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Saturday, 09 July 2011 13:51

K-REIT legislation was passed in 2001 with the introduction of the Real Estate Investment Company Act (REICA) which attempted to better deal with the issue of off-balance sheet real estate debts (CR-REITs, which were typically 5 year closed-ended, unlisted affairs, with IPOs targeted at the big local financial institutions. Hence, it was not until the clarifications and revisions contained in the 2007 Act on Administration and Promotion of Real Estate Development Business (REDBA), that the market improved as it better regulated 'collective investment vehicles' such as REITs, and made them more accessible to individual participation. The tax benefits given to real estate investment vehicles including K-REITs, REFs (Real Estate Funds), ABSs’ (Asset Backed Securities), and PFVs (Project Finance Vehicles), previously scheduled to end by 2009, have been extended to 2012. ABSs and PFVs will continue to receive a 50% deduction on acquisition tax and registration tax when they acquire a new asset. However, tax deductions for K-REITs and REFs have been decreased from 50% to 30% since 2010. There were about 40 K-REITs at end 2009.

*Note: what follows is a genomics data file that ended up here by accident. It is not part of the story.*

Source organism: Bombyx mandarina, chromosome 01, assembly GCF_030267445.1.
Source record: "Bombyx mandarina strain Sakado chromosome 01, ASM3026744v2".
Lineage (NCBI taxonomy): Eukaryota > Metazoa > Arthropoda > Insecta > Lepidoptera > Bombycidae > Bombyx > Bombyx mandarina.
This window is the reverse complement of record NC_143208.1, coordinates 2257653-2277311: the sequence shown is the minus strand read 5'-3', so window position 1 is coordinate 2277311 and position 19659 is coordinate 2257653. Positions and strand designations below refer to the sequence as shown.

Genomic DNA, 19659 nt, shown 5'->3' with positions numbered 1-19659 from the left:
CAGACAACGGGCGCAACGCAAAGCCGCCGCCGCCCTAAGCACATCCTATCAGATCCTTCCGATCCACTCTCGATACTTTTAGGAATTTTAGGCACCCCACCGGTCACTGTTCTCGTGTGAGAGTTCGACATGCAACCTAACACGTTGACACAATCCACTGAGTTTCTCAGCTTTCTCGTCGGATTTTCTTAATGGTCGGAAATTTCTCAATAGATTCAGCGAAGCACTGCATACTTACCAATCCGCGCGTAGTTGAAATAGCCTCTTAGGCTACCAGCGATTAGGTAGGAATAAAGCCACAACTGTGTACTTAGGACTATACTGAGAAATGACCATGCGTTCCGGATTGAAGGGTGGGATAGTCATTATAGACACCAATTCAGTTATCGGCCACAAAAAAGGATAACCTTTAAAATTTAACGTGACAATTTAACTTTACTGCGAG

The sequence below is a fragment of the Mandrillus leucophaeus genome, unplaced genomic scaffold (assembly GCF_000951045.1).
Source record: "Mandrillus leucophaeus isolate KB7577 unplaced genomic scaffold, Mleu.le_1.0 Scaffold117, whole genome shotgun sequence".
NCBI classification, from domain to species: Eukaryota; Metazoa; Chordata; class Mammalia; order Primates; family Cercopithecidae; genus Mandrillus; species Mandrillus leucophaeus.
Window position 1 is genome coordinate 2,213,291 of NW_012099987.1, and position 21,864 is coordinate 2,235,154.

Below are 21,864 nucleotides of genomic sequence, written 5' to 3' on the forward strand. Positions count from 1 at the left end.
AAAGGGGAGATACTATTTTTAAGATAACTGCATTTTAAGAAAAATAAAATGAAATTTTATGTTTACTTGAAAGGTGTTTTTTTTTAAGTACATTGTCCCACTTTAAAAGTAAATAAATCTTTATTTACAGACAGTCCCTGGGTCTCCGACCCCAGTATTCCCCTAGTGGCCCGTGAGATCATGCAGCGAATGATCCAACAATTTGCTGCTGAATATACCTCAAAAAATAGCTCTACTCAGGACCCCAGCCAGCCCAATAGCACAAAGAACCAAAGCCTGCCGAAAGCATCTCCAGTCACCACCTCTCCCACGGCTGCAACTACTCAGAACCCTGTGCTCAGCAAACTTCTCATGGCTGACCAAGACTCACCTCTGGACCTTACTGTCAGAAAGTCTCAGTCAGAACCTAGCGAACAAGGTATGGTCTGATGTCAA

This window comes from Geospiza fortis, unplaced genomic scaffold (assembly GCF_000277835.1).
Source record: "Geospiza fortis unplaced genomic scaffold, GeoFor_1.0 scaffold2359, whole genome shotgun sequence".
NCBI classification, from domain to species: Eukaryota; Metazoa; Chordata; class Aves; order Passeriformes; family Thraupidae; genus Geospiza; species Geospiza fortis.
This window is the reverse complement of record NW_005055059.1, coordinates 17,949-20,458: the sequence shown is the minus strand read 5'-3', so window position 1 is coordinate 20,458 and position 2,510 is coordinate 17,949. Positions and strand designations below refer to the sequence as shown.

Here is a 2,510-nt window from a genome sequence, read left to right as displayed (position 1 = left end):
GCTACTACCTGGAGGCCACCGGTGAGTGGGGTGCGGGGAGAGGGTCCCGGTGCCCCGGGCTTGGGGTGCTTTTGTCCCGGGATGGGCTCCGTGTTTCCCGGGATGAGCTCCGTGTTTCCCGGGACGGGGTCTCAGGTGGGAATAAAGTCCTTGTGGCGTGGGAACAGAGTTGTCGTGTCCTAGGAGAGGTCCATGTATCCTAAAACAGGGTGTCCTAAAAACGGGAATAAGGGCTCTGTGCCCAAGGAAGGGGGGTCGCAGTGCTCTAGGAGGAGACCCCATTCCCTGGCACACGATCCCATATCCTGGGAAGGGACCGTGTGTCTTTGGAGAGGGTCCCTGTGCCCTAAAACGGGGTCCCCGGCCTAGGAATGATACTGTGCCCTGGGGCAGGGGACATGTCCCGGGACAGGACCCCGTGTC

South Korea Background The ground work for REITs in South Korea (K-REITs) was laid in 2001 by the amendment of the Real Estate Investment Company Act (REICA). The introduction of REITs was a part of the government’s reforms to create an effective scheme for troubled property companies to spin off their real assets. Despite high expectations, the K-REIT market attracted little attention from both property companies and investors due to a burdensome legal process. In 2007, the Korean Ministry of Construction and Transportation revised the REICA in an attempt to further simplify regulations governing the establishment and operation of K-REITs. Major elements of the revision included the reduction of restrictions on borrowing, initial capital requirements and lengthy approval processes. Currently, there are 3 REIT regimes in South Korea; (1) corporate restructuring (CR) REITs, self-managed (SM) REITs and manager entrusted (ME) REITs. The first listed K-REIT was the Kyobo-Meritz 1 CR-REIT, launched in April 2002. However, it has since been delisted from the Korea Stock Exchange (KRX). As of June 2012, there were 7 active K-REITs in the diversified (4), office (2) and residential (1) property sector. Despite having an early start, the K-REIT industry was still lagging behind its regional counterparts. As of June 2012, it was the smallest REIT market in Asia, with a total market capitalisation of just US$465 million, accounting for less than 0.5% of the total Asian REIT market capitalisation. The diversified sector made up the largest segmentation, representing 74% of K-REIT total market capitalization.

Source: Prof. Alex Anh Khoi Pham - University of Western Sydney: The Development of REIT Markets in Asia (1/1/2014) - Link.

 

Last Updated on Friday, 14 March 2014 06:36